Scientists using radar imaging equipment have discovered the ancient passageways at "Gilmerton Cove" extend much further than originally thought.
More chambers have also been uncovered during the research project, BBC Scotland has learned.
The caves lie under the former mining village of Gilmerton in the south of Edinburgh.
Druids and witchcraft
Experts have long been baffled by the origins of the underground passageways and chambers.
They include stone benches, tables and even a small chapel hand-carved out of the sandstone.
The network has been linked to druids, witchcraft, a gentlemen's drinking den and even Mary Queen of Scots.
Now scientists from the universities of St Andrews and Edinburgh are using ground-penetrating radar equipment to map out what else may lie beneath.
The waves bounce off cavities or tunnels carved into the rock below.
The team has discovered that the subterranean network is at least double the size originally thought.
Simon Shackley, from Edinburgh University's School of Geosciences, said: "On the other side of Gilmerton Road there is a rather large chamber that is probably about 4m [13ft] deep."
"There also appear to be cavities in front of the cove and behind it - both about 2m deep".
"Perhaps by the work we're doing - if we're getting a bigger picture we're mapping in a more extensive way the footprint of it - then what we're hoping is that will tell us something about the use," he said.
"If it's got lots more passageways or maybe it's only got these two single passageways, but they might be leading somewhere else. And where they're leading to could potentially tell us what these were used for."
The scientists are now putting together a proposal to undertake more detailed 3D imaging of the site to give them a better picture of the cave network.
Margaretanne Dugan, owner of Rosslyn Tours and a guide at Gilmerton Cove, said: "It's incredibly exciting. We would love it if we could finally find out what lies beyond the blocked tunnels, if we could unlock those secrets and solve the mystery once and for all."
By Fiona Stalker, BBC Scotland reporter
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Gilmerton Cove in Drum Street beat the city's castle, zoo and the National Museum of Scotland on a review website.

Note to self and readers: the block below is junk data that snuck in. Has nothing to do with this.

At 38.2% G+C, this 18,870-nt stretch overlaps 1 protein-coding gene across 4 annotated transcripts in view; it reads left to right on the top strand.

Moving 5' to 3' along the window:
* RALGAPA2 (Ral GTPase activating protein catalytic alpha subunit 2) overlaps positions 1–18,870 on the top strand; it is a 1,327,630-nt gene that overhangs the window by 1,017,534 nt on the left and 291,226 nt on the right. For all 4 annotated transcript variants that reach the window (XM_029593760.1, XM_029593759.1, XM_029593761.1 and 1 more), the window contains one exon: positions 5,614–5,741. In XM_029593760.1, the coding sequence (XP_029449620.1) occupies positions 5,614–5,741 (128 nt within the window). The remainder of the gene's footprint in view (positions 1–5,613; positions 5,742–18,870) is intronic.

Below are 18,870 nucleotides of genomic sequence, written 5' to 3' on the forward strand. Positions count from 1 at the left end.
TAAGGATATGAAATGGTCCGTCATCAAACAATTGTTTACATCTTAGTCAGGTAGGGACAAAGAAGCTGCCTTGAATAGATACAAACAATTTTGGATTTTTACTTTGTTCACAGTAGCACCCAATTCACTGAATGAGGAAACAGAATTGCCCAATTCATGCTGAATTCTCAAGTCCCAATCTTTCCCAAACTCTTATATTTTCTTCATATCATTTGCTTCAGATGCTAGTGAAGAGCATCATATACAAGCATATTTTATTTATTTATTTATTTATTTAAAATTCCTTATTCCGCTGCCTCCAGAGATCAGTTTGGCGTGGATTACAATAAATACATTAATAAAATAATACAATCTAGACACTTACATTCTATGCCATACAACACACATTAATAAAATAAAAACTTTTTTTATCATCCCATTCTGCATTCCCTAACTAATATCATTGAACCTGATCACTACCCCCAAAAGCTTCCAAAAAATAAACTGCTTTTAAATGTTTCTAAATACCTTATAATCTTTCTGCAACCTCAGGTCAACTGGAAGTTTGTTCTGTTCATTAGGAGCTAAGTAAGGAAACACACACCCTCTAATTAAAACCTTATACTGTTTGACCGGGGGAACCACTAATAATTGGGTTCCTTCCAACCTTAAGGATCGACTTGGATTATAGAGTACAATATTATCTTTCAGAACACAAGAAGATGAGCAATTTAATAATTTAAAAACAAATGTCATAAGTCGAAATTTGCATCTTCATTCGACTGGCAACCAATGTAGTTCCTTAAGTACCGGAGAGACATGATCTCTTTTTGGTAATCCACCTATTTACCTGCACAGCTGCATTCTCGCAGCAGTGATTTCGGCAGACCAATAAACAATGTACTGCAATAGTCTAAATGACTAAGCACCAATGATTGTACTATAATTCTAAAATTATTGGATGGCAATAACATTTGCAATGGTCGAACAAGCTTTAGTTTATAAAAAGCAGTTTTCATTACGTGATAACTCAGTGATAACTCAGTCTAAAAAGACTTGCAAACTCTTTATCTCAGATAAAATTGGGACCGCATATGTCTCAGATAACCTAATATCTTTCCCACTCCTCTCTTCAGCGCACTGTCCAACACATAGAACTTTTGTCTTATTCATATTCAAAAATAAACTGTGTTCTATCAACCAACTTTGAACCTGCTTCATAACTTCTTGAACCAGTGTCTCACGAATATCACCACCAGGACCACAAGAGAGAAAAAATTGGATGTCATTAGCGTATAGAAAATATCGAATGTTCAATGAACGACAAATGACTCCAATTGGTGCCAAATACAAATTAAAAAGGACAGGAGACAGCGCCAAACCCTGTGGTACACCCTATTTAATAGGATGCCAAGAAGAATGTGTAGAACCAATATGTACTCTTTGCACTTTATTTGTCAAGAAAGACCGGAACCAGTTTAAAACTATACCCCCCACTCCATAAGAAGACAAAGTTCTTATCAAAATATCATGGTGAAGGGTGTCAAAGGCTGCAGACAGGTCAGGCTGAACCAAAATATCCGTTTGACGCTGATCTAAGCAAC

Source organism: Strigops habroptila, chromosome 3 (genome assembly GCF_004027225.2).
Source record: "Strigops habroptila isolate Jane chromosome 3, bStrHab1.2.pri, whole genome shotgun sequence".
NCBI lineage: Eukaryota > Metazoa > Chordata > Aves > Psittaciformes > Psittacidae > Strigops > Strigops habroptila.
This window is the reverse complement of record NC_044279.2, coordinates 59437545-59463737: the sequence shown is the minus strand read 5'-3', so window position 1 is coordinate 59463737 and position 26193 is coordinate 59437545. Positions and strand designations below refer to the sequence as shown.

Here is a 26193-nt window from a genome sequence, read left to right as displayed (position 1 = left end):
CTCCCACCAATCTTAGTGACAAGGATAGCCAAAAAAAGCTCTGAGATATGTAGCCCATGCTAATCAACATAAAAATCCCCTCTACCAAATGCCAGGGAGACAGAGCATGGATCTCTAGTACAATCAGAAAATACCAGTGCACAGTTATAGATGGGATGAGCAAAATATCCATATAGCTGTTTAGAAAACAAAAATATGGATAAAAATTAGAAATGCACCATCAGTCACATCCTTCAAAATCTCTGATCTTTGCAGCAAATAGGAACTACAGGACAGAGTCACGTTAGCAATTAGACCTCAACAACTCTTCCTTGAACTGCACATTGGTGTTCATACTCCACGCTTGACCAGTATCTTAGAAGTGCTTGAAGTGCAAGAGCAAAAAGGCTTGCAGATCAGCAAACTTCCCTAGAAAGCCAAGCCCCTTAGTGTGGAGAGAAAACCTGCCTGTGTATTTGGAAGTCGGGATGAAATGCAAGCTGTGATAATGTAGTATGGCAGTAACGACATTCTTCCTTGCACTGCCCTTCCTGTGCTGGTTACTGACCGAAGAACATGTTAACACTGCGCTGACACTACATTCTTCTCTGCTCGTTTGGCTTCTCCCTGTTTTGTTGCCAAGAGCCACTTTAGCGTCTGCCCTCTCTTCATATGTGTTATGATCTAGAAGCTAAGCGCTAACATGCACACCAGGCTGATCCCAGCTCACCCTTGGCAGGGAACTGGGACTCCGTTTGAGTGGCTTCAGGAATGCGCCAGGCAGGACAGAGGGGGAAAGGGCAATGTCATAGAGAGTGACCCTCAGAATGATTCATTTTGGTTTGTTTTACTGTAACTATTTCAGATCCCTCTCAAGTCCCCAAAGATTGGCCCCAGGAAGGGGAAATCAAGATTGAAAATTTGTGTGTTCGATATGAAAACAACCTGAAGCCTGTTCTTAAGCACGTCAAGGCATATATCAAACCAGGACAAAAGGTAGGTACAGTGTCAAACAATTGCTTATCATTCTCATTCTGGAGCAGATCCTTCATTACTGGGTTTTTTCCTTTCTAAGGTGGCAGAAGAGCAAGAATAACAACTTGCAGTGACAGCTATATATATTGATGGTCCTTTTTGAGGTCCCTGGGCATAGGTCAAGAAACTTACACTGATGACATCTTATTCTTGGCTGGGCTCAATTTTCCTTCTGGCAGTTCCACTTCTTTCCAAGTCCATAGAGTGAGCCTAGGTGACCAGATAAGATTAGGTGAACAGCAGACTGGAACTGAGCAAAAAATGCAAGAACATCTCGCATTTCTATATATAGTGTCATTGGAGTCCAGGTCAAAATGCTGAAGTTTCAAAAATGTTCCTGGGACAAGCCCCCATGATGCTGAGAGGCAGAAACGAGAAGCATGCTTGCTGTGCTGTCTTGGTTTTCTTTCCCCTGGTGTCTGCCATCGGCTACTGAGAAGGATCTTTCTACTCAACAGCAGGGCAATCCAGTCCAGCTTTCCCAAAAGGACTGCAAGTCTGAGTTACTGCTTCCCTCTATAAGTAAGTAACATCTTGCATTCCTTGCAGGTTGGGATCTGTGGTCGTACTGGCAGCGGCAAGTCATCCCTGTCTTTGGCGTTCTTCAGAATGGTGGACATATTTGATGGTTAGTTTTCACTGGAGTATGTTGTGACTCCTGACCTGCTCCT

They reached number one on a list of Things To Do in Edinburgh. Tours of the network of tunnels and chambers opened 10 years ago.
Groups of just 12 visitors at a time are allowed in.
The origins of the hand carved tunnels, which are at least 300 years old, remain a mystery, with rumours of them being used as a drinking den for 18th Century gentry, a lair inhabited by Knights Templar or a refuge for Covenanters fleeing persecution.
Margaretanne Dugan, owner of Rosslyn Tours, which runs tours at Gilmerton Cove, said: "We only open if we have a booking but we're definitely seeing more and more interest, especially from overseas visitors.
"To be the top-rated attraction in Edinburgh is fantastic for such a wee place."
Gilmerton Cove consists of a 40ft corridor with rooms off either side, but Ms Dugan said there may be more tunnels yet to be uncovered.
She added: "All of the tunnels haven't even been explored as it is unsafe to do so."
Edinburgh City Council began to develop the site in 1998 after buying it for £1.
The attraction opened as a heritage centre after a £100,000 restoration project.
The 45-minute tour starts at a small mining cottage in Gilmerton, where visitors descend 16 steps to reach the chambers below.
The survey of attractions was run by the TripAdvisor review site.
Source: BBC News
Gilmerton Cove has become one of Edinburgh's most highly rated tourist attractions since it opened in 2003.
A network of secret underground tunnels have turned an Edinburgh suburb into the latest hotspot on the city's heritage tourist trail.
Gilmerton Cove has proved to be one of the most highly rated attractions since it reopened in 2003 following a five-year collaborative project between Gilmerton Heritage Trust and The City of Edinburgh Council.
Users of the website TripAdvisor have rated it more highly on average than Edinburgh Castle, the National Museum of Scotland and the city's zoo.
The caves have been inhabited for at least 300 years and various theories exist about what they were used for, among them that they may have been a meeting place for the Covenanters, who were persecuted in the 17th century for opposing the religious reforms of King Charles I.
Records show they were inhabited by George Paterson, a blacksmith, in the 18th century, but archaeologists say the network could not have been dug by one man and believe they may date back centuries.
Tour guide Margaretanne Dugan said: "The Covenanters may have hid down here. They signed the National Covenant 1638, so it would have been ideal for secret religious worship.
"We also have some Masonic marks on the table tops, so perhaps it was a gentlemen's secret club."
And in keeping with Edinburgh's traditions, there are even claims that the passageways may be haunted.
Ms Dugan said: "One of our trustees asked the question: what lies beyond the rubble in this room? Well, I kid you not, when we played back the recording you can hear a voice saying: [whispers] never mind."
Source: STV News
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